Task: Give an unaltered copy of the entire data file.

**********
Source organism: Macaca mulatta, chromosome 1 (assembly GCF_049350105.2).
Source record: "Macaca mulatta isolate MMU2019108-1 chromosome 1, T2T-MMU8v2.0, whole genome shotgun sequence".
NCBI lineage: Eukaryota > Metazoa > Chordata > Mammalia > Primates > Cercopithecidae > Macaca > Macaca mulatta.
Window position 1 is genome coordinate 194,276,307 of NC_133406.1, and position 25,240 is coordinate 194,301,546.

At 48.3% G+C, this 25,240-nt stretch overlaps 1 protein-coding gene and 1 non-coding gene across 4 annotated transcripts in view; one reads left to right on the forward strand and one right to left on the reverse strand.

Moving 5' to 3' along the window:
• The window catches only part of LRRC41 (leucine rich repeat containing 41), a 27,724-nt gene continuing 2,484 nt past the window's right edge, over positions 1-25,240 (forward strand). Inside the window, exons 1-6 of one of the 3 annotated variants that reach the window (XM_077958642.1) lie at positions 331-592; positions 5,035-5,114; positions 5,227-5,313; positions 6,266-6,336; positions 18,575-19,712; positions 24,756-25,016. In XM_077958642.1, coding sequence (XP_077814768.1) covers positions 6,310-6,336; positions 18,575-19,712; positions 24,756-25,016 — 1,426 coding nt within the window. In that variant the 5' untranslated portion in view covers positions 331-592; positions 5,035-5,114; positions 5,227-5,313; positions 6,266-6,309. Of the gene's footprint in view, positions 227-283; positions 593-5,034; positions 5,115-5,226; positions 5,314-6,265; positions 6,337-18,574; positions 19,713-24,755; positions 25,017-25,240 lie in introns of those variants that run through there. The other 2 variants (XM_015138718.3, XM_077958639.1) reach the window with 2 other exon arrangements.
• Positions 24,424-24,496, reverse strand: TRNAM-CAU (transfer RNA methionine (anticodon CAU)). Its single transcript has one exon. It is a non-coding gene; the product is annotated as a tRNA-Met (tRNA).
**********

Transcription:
Source organism: Macaca mulatta, chromosome 1 (assembly GCF_049350105.2).
Source record: "Macaca mulatta isolate MMU2019108-1 chromosome 1, T2T-MMU8v2.0, whole genome shotgun sequence".
NCBI lineage: Eukaryota > Metazoa > Chordata > Mammalia > Primates > Cercopithecidae > Macaca > Macaca mulatta.
Window position 1 is genome coordinate 194,276,307 of NC_133406.1, and position 25,240 is coordinate 194,301,546.

At 48.3% G+C, this 25,240-nt stretch overlaps 1 protein-coding gene and 1 non-coding gene across 4 annotated transcripts in view; one reads left to right on the forward strand and one right to left on the reverse strand.

Moving 5' to 3' along the window:
• The window catches only part of LRRC41 (leucine rich repeat containing 41), a 27,724-nt gene continuing 2,484 nt past the window's right edge, over positions 1-25,240 (forward strand). Inside the window, exons 1-6 of one of the 3 annotated variants that reach the window (XM_077958642.1) lie at positions 331-592; positions 5,035-5,114; positions 5,227-5,313; positions 6,266-6,336; positions 18,575-19,712; positions 24,756-25,016. In XM_077958642.1, coding sequence (XP_077814768.1) covers positions 6,310-6,336; positions 18,575-19,712; positions 24,756-25,016 — 1,426 coding nt within the window. In that variant the 5' untranslated portion in view covers positions 331-592; positions 5,035-5,114; positions 5,227-5,313; positions 6,266-6,309. Of the gene's footprint in view, positions 227-283; positions 593-5,034; positions 5,115-5,226; positions 5,314-6,265; positions 6,337-18,574; positions 19,713-24,755; positions 25,017-25,240 lie in introns of those variants that run through there. The other 2 variants (XM_015138718.3, XM_077958639.1) reach the window with 2 other exon arrangements.
• Positions 24,424-24,496, reverse strand: TRNAM-CAU (transfer RNA methionine (anticodon CAU)). Its single transcript has one exon. It is a non-coding gene; the product is annotated as a tRNA-Met (tRNA).